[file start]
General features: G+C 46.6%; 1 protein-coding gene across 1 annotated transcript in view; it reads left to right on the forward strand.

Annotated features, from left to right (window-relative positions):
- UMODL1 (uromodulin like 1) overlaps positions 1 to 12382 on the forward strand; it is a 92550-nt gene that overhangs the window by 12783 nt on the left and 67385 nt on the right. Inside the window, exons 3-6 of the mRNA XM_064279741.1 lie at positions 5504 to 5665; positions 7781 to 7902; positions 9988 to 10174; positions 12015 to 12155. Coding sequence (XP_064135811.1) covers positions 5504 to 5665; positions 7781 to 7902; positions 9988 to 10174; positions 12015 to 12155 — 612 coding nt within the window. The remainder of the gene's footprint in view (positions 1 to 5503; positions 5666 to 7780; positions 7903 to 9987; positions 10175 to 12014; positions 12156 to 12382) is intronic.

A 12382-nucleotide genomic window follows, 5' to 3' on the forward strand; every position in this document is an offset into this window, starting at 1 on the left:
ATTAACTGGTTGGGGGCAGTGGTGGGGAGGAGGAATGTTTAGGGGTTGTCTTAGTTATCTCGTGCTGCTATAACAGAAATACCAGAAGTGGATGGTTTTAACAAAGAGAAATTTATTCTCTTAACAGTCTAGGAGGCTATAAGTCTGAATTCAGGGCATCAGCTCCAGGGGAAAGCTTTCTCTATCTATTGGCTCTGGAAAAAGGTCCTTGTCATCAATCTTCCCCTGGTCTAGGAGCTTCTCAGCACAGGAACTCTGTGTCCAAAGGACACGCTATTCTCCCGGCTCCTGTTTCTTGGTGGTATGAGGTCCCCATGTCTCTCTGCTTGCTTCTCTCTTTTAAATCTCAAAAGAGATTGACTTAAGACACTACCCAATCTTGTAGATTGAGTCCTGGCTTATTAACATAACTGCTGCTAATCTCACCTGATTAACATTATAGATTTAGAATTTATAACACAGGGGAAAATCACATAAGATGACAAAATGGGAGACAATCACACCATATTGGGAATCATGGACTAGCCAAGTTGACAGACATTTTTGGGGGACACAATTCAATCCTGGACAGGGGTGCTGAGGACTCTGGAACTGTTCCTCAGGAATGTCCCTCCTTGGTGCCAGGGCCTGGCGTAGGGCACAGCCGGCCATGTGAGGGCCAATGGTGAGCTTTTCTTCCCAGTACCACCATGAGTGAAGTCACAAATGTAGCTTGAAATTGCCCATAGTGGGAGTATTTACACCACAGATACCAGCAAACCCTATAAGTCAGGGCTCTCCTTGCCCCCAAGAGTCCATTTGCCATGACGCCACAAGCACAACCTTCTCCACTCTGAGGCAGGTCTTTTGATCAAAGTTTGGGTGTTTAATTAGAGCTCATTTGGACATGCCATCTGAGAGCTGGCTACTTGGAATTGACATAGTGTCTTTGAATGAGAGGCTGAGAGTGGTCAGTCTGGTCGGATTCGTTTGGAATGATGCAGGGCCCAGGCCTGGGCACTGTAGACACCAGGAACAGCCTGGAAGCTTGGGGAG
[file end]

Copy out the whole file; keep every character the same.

General features: G+C 46.6%; 1 protein-coding gene across 1 annotated transcript in view; it reads left to right on the forward strand.

Annotated features, from left to right (window-relative positions):
- UMODL1 (uromodulin like 1) overlaps positions 1 to 12382 on the forward strand; it is a 92550-nt gene that overhangs the window by 12783 nt on the left and 67385 nt on the right. Inside the window, exons 3-6 of the mRNA XM_064279741.1 lie at positions 5504 to 5665; positions 7781 to 7902; positions 9988 to 10174; positions 12015 to 12155. Coding sequence (XP_064135811.1) covers positions 5504 to 5665; positions 7781 to 7902; positions 9988 to 10174; positions 12015 to 12155 — 612 coding nt within the window. The remainder of the gene's footprint in view (positions 1 to 5503; positions 5666 to 7780; positions 7903 to 9987; positions 10175 to 12014; positions 12156 to 12382) is intronic.

A 12382-nucleotide genomic window follows, 5' to 3' on the forward strand; every position in this document is an offset into this window, starting at 1 on the left:
ATTAACTGGTTGGGGGCAGTGGTGGGGAGGAGGAATGTTTAGGGGTTGTCTTAGTTATCTCGTGCTGCTATAACAGAAATACCAGAAGTGGATGGTTTTAACAAAGAGAAATTTATTCTCTTAACAGTCTAGGAGGCTATAAGTCTGAATTCAGGGCATCAGCTCCAGGGGAAAGCTTTCTCTATCTATTGGCTCTGGAAAAAGGTCCTTGTCATCAATCTTCCCCTGGTCTAGGAGCTTCTCAGCACAGGAACTCTGTGTCCAAAGGACACGCTATTCTCCCGGCTCCTGTTTCTTGGTGGTATGAGGTCCCCATGTCTCTCTGCTTGCTTCTCTCTTTTAAATCTCAAAAGAGATTGACTTAAGACACTACCCAATCTTGTAGATTGAGTCCTGGCTTATTAACATAACTGCTGCTAATCTCACCTGATTAACATTATAGATTTAGAATTTATAACACAGGGGAAAATCACATAAGATGACAAAATGGGAGACAATCACACCATATTGGGAATCATGGACTAGCCAAGTTGACAGACATTTTTGGGGGACACAATTCAATCCTGGACAGGGGTGCTGAGGACTCTGGAACTGTTCCTCAGGAATGTCCCTCCTTGGTGCCAGGGCCTGGCGTAGGGCACAGCCGGCCATGTGAGGGCCAATGGTGAGCTTTTCTTCCCAGTACCACCATGAGTGAAGTCACAAATGTAGCTTGAAATTGCCCATAGTGGGAGTATTTACACCACAGATACCAGCAAACCCTATAAGTCAGGGCTCTCCTTGCCCCCAAGAGTCCATTTGCCATGACGCCACAAGCACAACCTTCTCCACTCTGAGGCAGGTCTTTTGATCAAAGTTTGGGTGTTTAATTAGAGCTCATTTGGACATGCCATCTGAGAGCTGGCTACTTGGAATTGACATAGTGTCTTTGAATGAGAGGCTGAGAGTGGTCAGTCTGGTCGGATTCGTTTGGAATGATGCAGGGCCCAGGCCTGGGCACTGTAGACACCAGGAACAGCCTGGAAGCTTGGGGAG